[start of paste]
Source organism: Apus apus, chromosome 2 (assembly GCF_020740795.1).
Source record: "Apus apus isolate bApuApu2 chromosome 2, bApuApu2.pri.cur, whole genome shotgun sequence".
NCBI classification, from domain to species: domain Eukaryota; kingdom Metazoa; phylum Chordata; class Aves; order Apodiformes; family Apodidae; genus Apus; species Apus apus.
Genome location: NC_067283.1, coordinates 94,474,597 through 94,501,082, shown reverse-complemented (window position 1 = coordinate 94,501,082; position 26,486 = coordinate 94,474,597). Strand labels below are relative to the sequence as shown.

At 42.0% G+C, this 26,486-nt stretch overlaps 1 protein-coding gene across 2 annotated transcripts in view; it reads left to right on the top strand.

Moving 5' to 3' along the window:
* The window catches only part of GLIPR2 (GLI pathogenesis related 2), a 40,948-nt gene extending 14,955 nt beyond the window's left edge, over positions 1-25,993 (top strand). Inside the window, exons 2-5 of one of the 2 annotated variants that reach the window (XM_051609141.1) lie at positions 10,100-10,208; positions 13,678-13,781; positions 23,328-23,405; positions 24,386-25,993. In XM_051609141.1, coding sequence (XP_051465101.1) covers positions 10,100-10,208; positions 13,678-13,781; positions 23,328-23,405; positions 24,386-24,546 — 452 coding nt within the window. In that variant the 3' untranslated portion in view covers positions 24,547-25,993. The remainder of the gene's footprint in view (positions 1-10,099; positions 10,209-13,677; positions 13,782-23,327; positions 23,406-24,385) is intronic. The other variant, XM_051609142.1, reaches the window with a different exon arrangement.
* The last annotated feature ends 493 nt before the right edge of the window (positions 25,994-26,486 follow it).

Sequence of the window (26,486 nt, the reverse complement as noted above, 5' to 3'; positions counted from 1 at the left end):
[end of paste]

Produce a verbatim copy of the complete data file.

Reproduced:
Source organism: Apus apus, chromosome 2 (assembly GCF_020740795.1).
Source record: "Apus apus isolate bApuApu2 chromosome 2, bApuApu2.pri.cur, whole genome shotgun sequence".
NCBI classification, from domain to species: domain Eukaryota; kingdom Metazoa; phylum Chordata; class Aves; order Apodiformes; family Apodidae; genus Apus; species Apus apus.
Genome location: NC_067283.1, coordinates 94,474,597 through 94,501,082, shown reverse-complemented (window position 1 = coordinate 94,501,082; position 26,486 = coordinate 94,474,597). Strand labels below are relative to the sequence as shown.

At 42.0% G+C, this 26,486-nt stretch overlaps 1 protein-coding gene across 2 annotated transcripts in view; it reads left to right on the top strand.

Moving 5' to 3' along the window:
* The window catches only part of GLIPR2 (GLI pathogenesis related 2), a 40,948-nt gene extending 14,955 nt beyond the window's left edge, over positions 1-25,993 (top strand). Inside the window, exons 2-5 of one of the 2 annotated variants that reach the window (XM_051609141.1) lie at positions 10,100-10,208; positions 13,678-13,781; positions 23,328-23,405; positions 24,386-25,993. In XM_051609141.1, coding sequence (XP_051465101.1) covers positions 10,100-10,208; positions 13,678-13,781; positions 23,328-23,405; positions 24,386-24,546 — 452 coding nt within the window. In that variant the 3' untranslated portion in view covers positions 24,547-25,993. The remainder of the gene's footprint in view (positions 1-10,099; positions 10,209-13,677; positions 13,782-23,327; positions 23,406-24,385) is intronic. The other variant, XM_051609142.1, reaches the window with a different exon arrangement.
* The last annotated feature ends 493 nt before the right edge of the window (positions 25,994-26,486 follow it).

Sequence of the window (26,486 nt, the reverse complement as noted above, 5' to 3'; positions counted from 1 at the left end):